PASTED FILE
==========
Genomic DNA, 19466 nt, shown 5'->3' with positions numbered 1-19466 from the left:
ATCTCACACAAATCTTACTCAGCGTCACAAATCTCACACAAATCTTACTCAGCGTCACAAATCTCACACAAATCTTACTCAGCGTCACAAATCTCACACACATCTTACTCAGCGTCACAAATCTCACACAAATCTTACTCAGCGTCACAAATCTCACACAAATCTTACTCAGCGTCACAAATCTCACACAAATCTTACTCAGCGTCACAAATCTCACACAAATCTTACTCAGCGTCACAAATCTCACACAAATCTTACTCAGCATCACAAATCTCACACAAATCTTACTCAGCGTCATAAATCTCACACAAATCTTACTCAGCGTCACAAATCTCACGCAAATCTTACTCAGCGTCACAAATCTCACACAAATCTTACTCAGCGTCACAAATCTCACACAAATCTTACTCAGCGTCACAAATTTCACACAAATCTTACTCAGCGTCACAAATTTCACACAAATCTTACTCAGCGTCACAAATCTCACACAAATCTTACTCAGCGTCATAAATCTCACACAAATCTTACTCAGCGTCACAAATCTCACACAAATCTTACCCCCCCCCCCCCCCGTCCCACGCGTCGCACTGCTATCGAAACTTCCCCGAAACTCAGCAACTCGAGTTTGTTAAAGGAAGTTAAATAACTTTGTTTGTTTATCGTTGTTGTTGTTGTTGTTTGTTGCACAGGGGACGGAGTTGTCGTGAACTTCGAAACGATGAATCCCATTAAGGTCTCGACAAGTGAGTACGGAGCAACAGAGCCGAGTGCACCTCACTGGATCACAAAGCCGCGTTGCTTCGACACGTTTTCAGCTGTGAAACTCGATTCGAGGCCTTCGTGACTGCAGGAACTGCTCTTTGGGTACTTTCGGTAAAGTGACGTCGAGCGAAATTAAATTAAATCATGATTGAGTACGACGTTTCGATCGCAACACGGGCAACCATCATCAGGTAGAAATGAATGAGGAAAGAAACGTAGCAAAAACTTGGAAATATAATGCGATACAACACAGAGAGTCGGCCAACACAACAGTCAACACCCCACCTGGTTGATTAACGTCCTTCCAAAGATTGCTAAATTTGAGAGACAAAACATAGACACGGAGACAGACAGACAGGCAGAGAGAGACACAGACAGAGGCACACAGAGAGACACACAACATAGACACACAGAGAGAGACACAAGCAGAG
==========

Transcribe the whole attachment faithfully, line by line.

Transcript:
Genomic DNA, 19466 nt, shown 5'->3' with positions numbered 1-19466 from the left:
ATCTCACACAAATCTTACTCAGCGTCACAAATCTCACACAAATCTTACTCAGCGTCACAAATCTCACACAAATCTTACTCAGCGTCACAAATCTCACACACATCTTACTCAGCGTCACAAATCTCACACAAATCTTACTCAGCGTCACAAATCTCACACAAATCTTACTCAGCGTCACAAATCTCACACAAATCTTACTCAGCGTCACAAATCTCACACAAATCTTACTCAGCGTCACAAATCTCACACAAATCTTACTCAGCATCACAAATCTCACACAAATCTTACTCAGCGTCATAAATCTCACACAAATCTTACTCAGCGTCACAAATCTCACGCAAATCTTACTCAGCGTCACAAATCTCACACAAATCTTACTCAGCGTCACAAATCTCACACAAATCTTACTCAGCGTCACAAATTTCACACAAATCTTACTCAGCGTCACAAATTTCACACAAATCTTACTCAGCGTCACAAATCTCACACAAATCTTACTCAGCGTCATAAATCTCACACAAATCTTACTCAGCGTCACAAATCTCACACAAATCTTACCCCCCCCCCCCCCCGTCCCACGCGTCGCACTGCTATCGAAACTTCCCCGAAACTCAGCAACTCGAGTTTGTTAAAGGAAGTTAAATAACTTTGTTTGTTTATCGTTGTTGTTGTTGTTGTTTGTTGCACAGGGGACGGAGTTGTCGTGAACTTCGAAACGATGAATCCCATTAAGGTCTCGACAAGTGAGTACGGAGCAACAGAGCCGAGTGCACCTCACTGGATCACAAAGCCGCGTTGCTTCGACACGTTTTCAGCTGTGAAACTCGATTCGAGGCCTTCGTGACTGCAGGAACTGCTCTTTGGGTACTTTCGGTAAAGTGACGTCGAGCGAAATTAAATTAAATCATGATTGAGTACGACGTTTCGATCGCAACACGGGCAACCATCATCAGGTAGAAATGAATGAGGAAAGAAACGTAGCAAAAACTTGGAAATATAATGCGATACAACACAGAGAGTCGGCCAACACAACAGTCAACACCCCACCTGGTTGATTAACGTCCTTCCAAAGATTGCTAAATTTGAGAGACAAAACATAGACACGGAGACAGACAGACAGGCAGAGAGAGACACAGACAGAGGCACACAGAGAGACACACAACATAGACACACAGAGAGAGACACAAGCAGAG